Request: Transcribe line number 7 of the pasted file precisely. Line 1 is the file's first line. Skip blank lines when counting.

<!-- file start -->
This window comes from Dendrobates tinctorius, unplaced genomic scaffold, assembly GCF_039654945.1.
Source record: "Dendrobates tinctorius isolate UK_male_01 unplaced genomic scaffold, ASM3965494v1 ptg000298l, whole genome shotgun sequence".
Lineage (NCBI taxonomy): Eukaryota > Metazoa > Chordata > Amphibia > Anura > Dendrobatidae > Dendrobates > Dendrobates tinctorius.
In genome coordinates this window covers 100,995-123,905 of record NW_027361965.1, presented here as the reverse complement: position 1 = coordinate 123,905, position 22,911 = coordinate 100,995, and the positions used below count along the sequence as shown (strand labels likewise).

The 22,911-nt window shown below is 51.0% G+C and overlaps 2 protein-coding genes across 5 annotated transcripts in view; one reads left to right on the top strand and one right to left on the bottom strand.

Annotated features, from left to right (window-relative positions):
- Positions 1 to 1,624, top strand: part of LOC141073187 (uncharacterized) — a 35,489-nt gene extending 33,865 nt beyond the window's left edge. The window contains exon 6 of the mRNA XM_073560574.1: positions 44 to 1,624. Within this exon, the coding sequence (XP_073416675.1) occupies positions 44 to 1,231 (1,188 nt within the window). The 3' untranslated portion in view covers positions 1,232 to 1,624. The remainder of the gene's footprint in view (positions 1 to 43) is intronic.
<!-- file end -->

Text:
- Positions 1 to 1,624, top strand: part of LOC141073187 (uncharacterized) — a 35,489-nt gene extending 33,865 nt beyond the window's left edge. The window contains exon 6 of the mRNA XM_073560574.1: positions 44 to 1,624. Within this exon, the coding sequence (XP_073416675.1) occupies positions 44 to 1,231 (1,188 nt within the window). The 3' untranslated portion in view covers positions 1,232 to 1,624. The remainder of the gene's footprint in view (positions 1 to 43) is intronic.